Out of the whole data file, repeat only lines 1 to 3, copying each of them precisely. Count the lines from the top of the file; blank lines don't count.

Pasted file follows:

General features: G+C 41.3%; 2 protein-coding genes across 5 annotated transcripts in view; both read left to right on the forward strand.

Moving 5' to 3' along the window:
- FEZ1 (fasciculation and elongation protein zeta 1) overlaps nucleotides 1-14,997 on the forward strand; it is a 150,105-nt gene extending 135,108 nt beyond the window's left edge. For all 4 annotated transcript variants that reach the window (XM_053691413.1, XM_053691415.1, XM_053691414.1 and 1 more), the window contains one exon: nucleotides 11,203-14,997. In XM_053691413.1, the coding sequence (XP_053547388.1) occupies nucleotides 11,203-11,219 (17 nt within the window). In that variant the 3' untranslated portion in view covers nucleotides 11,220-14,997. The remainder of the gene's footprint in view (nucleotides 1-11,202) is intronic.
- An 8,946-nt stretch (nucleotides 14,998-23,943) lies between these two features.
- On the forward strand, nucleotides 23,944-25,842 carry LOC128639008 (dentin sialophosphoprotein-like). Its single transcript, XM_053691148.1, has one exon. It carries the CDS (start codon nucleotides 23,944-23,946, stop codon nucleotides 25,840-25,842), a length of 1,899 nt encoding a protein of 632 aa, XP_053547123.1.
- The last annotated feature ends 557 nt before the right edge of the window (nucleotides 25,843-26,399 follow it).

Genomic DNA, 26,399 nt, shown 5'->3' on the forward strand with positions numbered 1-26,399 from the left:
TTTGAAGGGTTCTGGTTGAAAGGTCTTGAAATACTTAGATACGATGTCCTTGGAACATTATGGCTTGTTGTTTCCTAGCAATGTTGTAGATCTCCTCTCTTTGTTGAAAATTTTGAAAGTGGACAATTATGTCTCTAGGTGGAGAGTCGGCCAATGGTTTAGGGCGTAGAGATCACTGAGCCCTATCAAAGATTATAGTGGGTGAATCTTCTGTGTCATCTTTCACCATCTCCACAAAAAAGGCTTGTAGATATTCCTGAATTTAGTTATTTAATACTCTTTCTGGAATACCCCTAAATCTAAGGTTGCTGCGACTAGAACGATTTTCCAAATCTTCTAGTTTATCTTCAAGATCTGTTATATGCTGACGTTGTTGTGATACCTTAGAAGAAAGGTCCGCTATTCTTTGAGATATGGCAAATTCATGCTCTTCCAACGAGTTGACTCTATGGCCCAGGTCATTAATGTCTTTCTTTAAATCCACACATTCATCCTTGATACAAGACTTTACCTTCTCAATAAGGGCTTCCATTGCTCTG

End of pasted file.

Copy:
General features: G+C 41.3%; 2 protein-coding genes across 5 annotated transcripts in view; both read left to right on the forward strand.

Moving 5' to 3' along the window:
- FEZ1 (fasciculation and elongation protein zeta 1) overlaps nucleotides 1-14,997 on the forward strand; it is a 150,105-nt gene extending 135,108 nt beyond the window's left edge. For all 4 annotated transcript variants that reach the window (XM_053691413.1, XM_053691415.1, XM_053691414.1 and 1 more), the window contains one exon: nucleotides 11,203-14,997. In XM_053691413.1, the coding sequence (XP_053547388.1) occupies nucleotides 11,203-11,219 (17 nt within the window). In that variant the 3' untranslated portion in view covers nucleotides 11,220-14,997. The remainder of the gene's footprint in view (nucleotides 1-11,202) is intronic.